If that wasn’t bad enough, Adam McKay, who directed The Big Short, has signed a deal to direct a movie based on Holmes’ life. On the upside, it’s currently pegged to star the Academy Award–winning Jennifer Lawrence. On the downside, it’s likely going to use all of these grisly pieces of news as fodder for the screenplay, which will probably paint Holmes as a charlatan. Either way, it’s not going to be pretty.
Check out all of Engadget’s year-in-review coverage right here.
Earlier in December, Apple announced that it would begin allowing its artificial intelligence and machine learning researchers to publish and share their work in papers, slightly pulling back the curtain on the company’s famously secretive creation processes. Now, just a few weeks later, the first of those papers has been published, focusing on Apple’s work in the intelligent image recognition field.
Titled “Learning from Simulated and Unsupervised Images through Adversarial Training,” the paper describes a program that can intelligently decipher and understand digital images in a setting similar to the “Siri Intelligence” and facial recognition features introduced in Photos in iOS 10, but more advanced.
In the research, Apple notes the downsides and upsides of using real images compared with that of “synthetic,” or computer images. Annotations must be added to real images, an “expensive and time-consuming task” that requires a human workforce to individually label objects in a picture. On the other hand, computer-generated images help to catalyze this process “because the annotations are automatically available.”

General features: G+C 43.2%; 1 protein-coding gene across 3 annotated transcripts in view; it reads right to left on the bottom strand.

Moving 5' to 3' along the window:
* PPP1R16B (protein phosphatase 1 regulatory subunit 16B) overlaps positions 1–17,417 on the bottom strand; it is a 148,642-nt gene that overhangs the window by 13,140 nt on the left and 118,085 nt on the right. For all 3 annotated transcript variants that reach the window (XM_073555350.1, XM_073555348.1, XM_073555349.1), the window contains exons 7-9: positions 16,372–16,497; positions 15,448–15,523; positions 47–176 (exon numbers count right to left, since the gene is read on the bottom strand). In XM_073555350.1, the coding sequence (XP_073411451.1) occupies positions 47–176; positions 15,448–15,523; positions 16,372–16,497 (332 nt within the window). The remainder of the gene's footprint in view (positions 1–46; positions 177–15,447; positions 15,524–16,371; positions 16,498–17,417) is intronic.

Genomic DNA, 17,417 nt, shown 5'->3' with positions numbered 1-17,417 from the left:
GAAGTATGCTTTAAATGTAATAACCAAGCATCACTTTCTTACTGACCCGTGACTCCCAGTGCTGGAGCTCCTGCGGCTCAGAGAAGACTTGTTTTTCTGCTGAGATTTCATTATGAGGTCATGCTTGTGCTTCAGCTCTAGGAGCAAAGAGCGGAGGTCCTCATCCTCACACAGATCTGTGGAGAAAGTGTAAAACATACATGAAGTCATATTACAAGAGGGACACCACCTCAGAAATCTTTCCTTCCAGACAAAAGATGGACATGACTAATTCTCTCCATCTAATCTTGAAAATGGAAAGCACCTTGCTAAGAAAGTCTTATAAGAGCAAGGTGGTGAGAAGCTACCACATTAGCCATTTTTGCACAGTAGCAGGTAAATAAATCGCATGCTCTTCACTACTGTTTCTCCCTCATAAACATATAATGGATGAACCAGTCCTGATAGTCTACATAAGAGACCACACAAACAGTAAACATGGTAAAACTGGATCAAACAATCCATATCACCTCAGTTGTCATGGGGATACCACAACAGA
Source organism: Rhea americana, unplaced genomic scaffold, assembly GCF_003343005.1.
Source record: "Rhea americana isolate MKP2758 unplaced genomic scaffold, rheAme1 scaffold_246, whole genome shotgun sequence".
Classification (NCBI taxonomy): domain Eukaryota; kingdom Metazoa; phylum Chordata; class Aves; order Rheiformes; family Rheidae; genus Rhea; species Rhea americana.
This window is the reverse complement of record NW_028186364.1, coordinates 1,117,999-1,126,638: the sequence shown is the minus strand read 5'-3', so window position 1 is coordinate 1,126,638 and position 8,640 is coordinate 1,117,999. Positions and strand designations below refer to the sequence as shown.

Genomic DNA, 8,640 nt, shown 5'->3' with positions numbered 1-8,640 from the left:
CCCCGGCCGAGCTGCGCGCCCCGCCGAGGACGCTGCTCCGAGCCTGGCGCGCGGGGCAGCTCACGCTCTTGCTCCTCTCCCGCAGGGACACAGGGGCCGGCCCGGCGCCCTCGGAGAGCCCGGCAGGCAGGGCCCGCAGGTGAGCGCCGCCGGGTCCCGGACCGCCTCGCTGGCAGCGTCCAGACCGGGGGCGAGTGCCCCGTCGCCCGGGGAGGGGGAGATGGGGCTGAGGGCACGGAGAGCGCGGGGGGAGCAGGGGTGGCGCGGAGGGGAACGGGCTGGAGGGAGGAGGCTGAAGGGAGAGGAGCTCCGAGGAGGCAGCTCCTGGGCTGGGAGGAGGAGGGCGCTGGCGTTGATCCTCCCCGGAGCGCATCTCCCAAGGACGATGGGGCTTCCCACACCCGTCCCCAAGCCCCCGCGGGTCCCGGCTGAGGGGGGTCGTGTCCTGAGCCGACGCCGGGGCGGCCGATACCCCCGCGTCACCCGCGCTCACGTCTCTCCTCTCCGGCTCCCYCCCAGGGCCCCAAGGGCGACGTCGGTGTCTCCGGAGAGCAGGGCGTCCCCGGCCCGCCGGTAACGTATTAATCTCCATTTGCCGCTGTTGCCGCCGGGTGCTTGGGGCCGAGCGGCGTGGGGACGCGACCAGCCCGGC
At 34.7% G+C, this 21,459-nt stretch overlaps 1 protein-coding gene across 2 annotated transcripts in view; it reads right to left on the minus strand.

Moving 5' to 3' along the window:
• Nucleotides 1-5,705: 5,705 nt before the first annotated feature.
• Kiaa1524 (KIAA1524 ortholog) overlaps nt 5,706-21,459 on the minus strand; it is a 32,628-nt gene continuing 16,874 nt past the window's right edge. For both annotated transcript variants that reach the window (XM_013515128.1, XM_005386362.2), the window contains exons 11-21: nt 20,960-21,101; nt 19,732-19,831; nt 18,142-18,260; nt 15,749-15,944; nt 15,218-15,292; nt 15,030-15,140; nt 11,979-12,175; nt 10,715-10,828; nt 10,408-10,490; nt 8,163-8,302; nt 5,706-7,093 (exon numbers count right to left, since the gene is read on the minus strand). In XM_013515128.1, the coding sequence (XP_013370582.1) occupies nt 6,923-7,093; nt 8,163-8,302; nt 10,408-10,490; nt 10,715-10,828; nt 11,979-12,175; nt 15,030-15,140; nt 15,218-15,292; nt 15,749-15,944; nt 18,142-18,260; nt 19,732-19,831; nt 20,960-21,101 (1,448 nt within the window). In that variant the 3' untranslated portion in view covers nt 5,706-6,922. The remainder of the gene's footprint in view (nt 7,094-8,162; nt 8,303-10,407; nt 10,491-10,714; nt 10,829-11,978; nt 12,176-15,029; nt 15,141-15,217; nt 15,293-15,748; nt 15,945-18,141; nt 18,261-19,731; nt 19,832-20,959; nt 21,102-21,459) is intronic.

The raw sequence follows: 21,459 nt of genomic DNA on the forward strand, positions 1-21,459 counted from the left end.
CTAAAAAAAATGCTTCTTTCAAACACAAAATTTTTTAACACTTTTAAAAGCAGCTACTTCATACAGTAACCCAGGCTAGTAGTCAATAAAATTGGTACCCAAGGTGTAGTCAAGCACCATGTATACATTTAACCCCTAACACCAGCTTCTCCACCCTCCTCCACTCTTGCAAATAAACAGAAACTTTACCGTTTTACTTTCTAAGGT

Still, fully switching to synthetic images could lead to a dip in the quality of the program in question. This is because “synthetic data is often not realistic enough” and would lead to an end-user experience that only responded well to details present in the computer-generated images, while being unable to generalize well on any real-world objects and pictures it faced.
This leads to the paper’s central proposition — the combination of using both simulated and real images to work together in “adversarial training,” creating an advanced AI image program:
In this paper, we propose Simulated+Unsupervised (S+U) learning, where the goal is to improve the realism of synthetic images from a simulator using unlabeled real data. The improved realism enables the training of better machine learning models on large datasets without any data collection or human annotation effort.
We show that this enables generation of highly realistic images, which we demonstrate both qualitatively and with a user study.
The rest of the paper goes into the details of Apple’s research on the topic, including experiments that have been run and the math proposed to back up its findings. The paper’s research focused solely on single images, but the team at Apple notes towards the end that it hopes to sometime soon “investigate refining videos” as well.
The credits on the paper go to Apple researchers Ashish Shrivastava, Tomas Pfister, Oncel Tuzel, Josh Susskind, Wenda Wang, and Russ Webb. The team’s research was first submitted on November 15, but it didn’t get published until December 22.
At the AI conference in Barcelona a few weeks ago, Apple head of machine learning Russ Salakhutdinov — and a few other employees — discussed topics including health and vital signs, volumetric detection of LiDAR, prediction with structured outputs, image processing and colorization, intelligent assistant and language modeling, and activity recognition. We’ll likely see papers on a variety of these topics and more in the near future.
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If I could talk to the gadgets in my life, just imagine it. “Okay, Google, what will today be like?”